The breast cancer drug alpelisib often triggers hyperglycemia — high blood sugar levels — a “serious side effect” which requires management, a study has found.
Alpelisib, which is taken orally, works by targeting the phosphoinositide 3-kinase (PI3K) protein that is involved in cell growth and, when mutated, can contribute to cancer.
The Food and Drug Administration has approved its use in combination with the “estrogen receptor blocker” fulvestrant for cases of metastatic breast cancer caused by mutations in the gene that codes for a particular PI3K subunit.
Unfortunately, explains oncologist Dr Sherry Shen and colleagues at the Memorial Sloan Kettering Cancer Center in New York City, targeting PI3K can induce hyperglycemia.
If sufficiently severe, such elevated blood sugar levels can cause both dehydration and kidney damage and require hospitalisation.
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In their study, Dr Shen and her team set out to assess how common this unintended side-effect is, what the risk factors for it are, and how it is typically treated.
The researchers looked both at patients receiving standard care at the Memorial Sloan Kettering Cancer Center, as well as those enrolled in a clinical trial.
Among 147 patients treated with alpelisib as part of standard care, hyperglycemia developed in 80.3 percent of cases, and serious hyperglycemia in 40.2 percent of cases.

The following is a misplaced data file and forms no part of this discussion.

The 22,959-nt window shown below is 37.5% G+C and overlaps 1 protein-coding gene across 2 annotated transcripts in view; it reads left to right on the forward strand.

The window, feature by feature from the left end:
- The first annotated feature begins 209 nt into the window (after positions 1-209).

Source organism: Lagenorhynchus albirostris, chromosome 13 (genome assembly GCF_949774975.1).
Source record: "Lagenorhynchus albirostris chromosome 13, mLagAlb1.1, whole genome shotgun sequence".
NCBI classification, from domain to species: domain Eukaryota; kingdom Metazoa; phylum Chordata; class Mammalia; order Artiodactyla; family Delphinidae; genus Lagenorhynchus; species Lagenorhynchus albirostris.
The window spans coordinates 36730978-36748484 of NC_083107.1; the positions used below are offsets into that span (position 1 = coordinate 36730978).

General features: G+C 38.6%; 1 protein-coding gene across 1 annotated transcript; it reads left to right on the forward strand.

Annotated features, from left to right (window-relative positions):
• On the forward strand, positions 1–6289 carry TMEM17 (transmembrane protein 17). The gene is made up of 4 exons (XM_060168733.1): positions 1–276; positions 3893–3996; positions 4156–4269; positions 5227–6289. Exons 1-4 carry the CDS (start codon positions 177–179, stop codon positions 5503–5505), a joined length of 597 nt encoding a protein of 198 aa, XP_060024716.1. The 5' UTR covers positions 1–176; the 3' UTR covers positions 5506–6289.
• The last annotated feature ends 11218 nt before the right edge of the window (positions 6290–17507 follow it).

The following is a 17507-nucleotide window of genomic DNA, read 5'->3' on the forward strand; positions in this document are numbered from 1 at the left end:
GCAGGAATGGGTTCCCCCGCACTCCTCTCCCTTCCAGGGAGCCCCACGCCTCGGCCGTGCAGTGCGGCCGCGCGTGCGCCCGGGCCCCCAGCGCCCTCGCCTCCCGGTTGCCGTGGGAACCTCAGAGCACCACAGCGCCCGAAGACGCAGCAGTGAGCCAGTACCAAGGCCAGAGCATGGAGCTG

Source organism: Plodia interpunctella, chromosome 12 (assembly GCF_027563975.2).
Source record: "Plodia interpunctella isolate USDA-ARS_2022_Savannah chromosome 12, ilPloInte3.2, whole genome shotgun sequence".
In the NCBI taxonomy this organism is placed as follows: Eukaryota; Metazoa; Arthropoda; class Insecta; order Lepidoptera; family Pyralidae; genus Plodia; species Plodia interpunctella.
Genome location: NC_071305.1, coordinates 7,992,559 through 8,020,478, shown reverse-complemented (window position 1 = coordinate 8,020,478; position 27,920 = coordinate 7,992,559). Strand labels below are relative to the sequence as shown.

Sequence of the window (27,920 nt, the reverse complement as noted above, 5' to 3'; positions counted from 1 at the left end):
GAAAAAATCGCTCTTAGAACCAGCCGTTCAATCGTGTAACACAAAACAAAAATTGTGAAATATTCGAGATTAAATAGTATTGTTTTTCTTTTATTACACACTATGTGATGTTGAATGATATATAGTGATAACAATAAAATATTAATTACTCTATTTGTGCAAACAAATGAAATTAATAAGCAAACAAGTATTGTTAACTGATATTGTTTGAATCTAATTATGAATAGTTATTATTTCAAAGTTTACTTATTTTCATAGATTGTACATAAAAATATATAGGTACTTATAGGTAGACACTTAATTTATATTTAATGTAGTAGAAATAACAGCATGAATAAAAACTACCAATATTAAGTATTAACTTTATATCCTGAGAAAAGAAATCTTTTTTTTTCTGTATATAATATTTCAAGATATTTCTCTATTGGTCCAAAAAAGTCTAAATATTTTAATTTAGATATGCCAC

Rates were found to be lower in the 100-patient-strong clinical trial, with only 34 percent of the subjects developing hyperglycemia and 13 percent its serious form.
On average, high blood sugar levels manifested 16 days after administration of alpelisib began. Around two-thirds of patients with hyperglycemia went on to receive treatment for the condition, typically with the common diabetes drug metformin.
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The team noted that an initial elevation in hemoglobin A1c levels — an indicator of high blood sugar — was a warning sign for the risk of developing hyperglycemia.
Dr Shen said: “If a patient is identified to have a PI3KCA mutation and thus eligible for treatment with alpelisib, we should be checking hemoglobin A1c level and partnering with the patient’s primary care physician and/or endocrinologist to optimize their blood sugar levels.
“This needs to be done months before initiating alpelisib, because once alpelisib is started, hyperglycemia usually develops within the first two weeks of treatment.
“Being pre-emptive about improving glycemic status and treating prediabetes/diabetes will hopefully lower the patient’s risk of developing hyperglycemia — and thus lower their risk of needing to discontinue a drug that could be effective for their cancer.”
As paper co-author and breast oncologist Dr Neil Iyengar notes, optimizing a patient’s blood sugar levels often involves changes to diet and exercise patterns — and potentially the introduction of medications like metformin.
He added: “Improving metabolic risk factors through lifestyle interventions may also improve dose delivery of alpelisib.
“Ongoing clinical trials by our group and other groups are testing whether metabolic interventions such as the ketogenic diet, or newer medications used to treat diabetes, could also improve the treatment efficacy of cancer therapies that target the PI3K pathway.”
The full findings of the study were published in the journal Cancer.
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